Cowboy truck drivers and rogue transport companies are on notice after a blitz found the majority of trucks on inner-west roads pose a safety risk.
A recent joint Victoria Police and VicRoads operation focusing on heavy vehicles randomly intercepted 161 trucks at a site in Millers Road, Brooklyn.
Of these, 85 per cent failed their inspection. A total of 63 were detected as unroadworthy, two were unregistered and a further 47 infringement notices were issued for load restraint and other offences.
Operation Aerodyne identified five companies that will be monitored by Transport Safety Services via further investigations.
Westgate highway patrol unit commander Jason Templar said the four-day operation showed too many operators are taking risky decisions that could lead to tragedy.
“When we mix heavy vehicles and vulnerable road users, we need to know people are doing the right thing,” he said.
“We know they are under pressure to be on the road and delivering with smaller and smaller time frames, but there is still a responsibility to include safety and obey the road rules.”
Mr Templar said the operation was spurred by a recent series of fatalities in the inner-west involving trucks.
Further blitzes will be rolled out in various locations over coming months.
Victorian Transport Association chief executive Peter Anderson said it was “totally unacceptable” for any driver to be operating a heavy vehicle that isn’t 100 per cent safe and roadworthy.
“When a driver becomes aware of a potential safety or roadworthy issue with their vehicle, they need to attend to it immediately,” he said.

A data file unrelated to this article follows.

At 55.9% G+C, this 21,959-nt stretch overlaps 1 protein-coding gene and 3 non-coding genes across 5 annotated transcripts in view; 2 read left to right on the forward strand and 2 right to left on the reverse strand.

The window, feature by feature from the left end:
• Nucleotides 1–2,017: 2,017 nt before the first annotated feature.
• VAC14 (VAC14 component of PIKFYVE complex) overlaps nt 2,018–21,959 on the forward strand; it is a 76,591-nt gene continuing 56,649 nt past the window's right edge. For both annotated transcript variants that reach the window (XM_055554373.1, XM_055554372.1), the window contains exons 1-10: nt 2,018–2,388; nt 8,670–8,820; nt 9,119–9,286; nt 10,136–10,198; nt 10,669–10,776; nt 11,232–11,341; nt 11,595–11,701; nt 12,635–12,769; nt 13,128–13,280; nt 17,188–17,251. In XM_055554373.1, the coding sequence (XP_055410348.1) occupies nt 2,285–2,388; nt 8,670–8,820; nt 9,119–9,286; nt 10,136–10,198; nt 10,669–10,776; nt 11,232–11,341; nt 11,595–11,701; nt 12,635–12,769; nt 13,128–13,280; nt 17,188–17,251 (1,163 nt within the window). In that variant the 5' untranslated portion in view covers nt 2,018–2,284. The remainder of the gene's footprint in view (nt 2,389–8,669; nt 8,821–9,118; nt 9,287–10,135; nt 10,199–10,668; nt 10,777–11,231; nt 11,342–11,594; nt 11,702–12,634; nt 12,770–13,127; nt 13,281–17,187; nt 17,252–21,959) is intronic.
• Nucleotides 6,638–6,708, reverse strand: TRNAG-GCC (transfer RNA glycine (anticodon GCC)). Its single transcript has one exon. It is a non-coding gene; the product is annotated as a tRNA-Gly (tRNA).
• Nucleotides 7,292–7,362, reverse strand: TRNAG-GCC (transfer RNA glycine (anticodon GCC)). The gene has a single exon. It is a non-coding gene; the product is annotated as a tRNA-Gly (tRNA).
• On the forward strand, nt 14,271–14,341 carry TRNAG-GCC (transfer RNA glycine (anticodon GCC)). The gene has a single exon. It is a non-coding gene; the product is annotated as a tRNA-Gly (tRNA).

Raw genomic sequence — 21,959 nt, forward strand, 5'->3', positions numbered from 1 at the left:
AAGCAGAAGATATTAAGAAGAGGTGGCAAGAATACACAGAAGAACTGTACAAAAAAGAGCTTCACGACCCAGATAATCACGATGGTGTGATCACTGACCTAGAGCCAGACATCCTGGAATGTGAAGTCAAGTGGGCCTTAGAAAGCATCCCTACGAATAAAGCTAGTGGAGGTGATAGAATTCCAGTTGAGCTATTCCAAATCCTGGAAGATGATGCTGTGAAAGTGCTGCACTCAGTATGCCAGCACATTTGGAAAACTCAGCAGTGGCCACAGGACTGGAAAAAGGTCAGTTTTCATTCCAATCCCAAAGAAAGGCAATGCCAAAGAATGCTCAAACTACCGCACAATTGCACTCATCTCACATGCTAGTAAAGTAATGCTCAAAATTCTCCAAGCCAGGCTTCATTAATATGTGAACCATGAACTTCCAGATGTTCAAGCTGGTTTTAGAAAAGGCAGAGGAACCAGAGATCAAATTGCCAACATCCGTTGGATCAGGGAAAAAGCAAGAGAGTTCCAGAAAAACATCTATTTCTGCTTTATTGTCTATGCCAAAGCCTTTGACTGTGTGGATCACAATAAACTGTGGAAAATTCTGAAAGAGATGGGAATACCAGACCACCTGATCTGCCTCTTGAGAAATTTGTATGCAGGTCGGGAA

“As an industry group, the VTA encourages every member to make safety its main priority, starting with the roadworthiness of their fleet.”
Mr Anderson said the vast majority of operators do the right thing and regularly maintain their vehicles.
Maribyrnong Truck Action Group secretary Martin Wurt said the blitz was well overdue given the volume of freight traffic coming through Maribyrnong and Hobsons Bay.
“It’s incredibly alarming to think this many unroadworthy trucks are travelling down our residential streets, past schools and past people on bikes,” he said.
Mr Wurt said the fact that almost 40 per cent of intercepted trucks were deemed unroadworthy showed a clear failure of the regulatory system.
“We have a bunch of cowboys running through the area and we would like to see a crackdown,” he said.
“We would love to see annual check-ups on heavy vehicles like they have in other states and more VicRoads patrols along these routes as well.”